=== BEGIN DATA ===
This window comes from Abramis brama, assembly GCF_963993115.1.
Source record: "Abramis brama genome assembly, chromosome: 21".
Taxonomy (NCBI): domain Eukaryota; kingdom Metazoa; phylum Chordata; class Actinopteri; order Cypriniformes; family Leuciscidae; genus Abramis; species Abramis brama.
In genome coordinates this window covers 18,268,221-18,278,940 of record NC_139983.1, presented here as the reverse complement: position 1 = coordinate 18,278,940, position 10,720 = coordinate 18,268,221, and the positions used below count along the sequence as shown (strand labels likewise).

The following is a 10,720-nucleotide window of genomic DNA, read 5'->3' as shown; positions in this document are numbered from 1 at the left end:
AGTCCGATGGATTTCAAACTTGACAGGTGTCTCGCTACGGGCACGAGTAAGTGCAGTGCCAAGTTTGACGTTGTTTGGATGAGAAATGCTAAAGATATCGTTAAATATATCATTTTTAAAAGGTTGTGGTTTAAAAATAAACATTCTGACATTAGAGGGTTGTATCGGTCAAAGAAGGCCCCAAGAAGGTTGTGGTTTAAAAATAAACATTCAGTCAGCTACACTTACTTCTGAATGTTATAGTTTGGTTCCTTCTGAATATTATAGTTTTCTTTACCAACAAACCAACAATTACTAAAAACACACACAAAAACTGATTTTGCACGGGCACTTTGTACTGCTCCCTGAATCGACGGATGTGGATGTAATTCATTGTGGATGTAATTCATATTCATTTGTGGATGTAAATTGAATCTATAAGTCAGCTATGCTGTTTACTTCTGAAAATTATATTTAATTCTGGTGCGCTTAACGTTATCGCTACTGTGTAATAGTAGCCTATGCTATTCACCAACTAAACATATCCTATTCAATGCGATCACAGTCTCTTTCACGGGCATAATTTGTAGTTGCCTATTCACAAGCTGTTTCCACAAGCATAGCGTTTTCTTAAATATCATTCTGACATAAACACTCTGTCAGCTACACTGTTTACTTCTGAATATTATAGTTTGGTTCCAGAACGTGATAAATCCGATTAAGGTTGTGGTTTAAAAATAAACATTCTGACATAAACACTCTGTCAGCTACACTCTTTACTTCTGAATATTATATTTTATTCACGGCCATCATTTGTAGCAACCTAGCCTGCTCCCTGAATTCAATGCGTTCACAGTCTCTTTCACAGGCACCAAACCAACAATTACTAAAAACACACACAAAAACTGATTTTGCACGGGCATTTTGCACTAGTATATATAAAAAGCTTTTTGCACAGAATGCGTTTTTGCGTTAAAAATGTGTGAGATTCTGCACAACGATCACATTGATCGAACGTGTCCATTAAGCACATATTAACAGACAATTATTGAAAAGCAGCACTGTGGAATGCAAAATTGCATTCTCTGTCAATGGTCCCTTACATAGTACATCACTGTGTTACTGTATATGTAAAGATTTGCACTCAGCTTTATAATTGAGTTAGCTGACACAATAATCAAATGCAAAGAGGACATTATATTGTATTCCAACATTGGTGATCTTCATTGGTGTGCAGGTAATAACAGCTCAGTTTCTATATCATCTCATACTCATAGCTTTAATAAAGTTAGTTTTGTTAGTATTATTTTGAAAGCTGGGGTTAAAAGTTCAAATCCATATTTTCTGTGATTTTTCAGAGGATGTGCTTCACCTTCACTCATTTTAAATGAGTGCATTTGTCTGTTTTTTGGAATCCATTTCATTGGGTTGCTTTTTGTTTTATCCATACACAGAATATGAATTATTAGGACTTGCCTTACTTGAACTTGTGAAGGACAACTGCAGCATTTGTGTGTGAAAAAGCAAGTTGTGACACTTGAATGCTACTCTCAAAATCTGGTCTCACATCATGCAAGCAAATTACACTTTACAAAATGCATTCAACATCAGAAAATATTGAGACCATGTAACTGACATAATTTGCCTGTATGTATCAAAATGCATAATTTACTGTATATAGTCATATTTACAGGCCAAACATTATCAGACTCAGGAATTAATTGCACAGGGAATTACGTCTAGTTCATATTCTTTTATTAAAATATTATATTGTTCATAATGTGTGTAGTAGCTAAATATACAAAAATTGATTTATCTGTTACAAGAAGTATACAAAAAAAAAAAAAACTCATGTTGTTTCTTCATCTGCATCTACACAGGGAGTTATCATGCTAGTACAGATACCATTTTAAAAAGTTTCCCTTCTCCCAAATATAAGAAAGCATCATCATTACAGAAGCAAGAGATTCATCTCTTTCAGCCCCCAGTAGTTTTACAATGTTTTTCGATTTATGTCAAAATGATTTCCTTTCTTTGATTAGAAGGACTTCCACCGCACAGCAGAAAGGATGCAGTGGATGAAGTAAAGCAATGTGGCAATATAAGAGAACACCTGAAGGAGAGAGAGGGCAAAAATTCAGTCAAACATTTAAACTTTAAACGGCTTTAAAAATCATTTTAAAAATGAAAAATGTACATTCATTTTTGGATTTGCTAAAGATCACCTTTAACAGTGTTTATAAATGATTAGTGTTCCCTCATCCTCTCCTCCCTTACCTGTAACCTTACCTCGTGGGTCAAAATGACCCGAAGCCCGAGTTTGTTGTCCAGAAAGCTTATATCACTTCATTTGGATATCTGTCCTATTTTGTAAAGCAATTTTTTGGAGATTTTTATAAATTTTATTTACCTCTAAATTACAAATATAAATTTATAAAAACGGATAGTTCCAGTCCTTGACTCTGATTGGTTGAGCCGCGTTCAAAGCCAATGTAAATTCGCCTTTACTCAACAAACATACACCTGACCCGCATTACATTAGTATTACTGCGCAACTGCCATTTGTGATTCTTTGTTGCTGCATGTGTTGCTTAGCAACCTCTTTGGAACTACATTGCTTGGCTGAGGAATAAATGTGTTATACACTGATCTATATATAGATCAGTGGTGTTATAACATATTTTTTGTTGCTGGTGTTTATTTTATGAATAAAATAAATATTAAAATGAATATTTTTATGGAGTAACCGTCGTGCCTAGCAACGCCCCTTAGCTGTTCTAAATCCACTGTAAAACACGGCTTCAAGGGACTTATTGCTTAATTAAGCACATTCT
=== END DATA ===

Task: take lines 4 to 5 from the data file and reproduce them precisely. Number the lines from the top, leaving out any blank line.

In genome coordinates this window covers 18,268,221-18,278,940 of record NC_139983.1, presented here as the reverse complement: position 1 = coordinate 18,278,940, position 10,720 = coordinate 18,268,221, and the positions used below count along the sequence as shown (strand labels likewise).

The following is a 10,720-nucleotide window of genomic DNA, read 5'->3' as shown; positions in this document are numbered from 1 at the left end: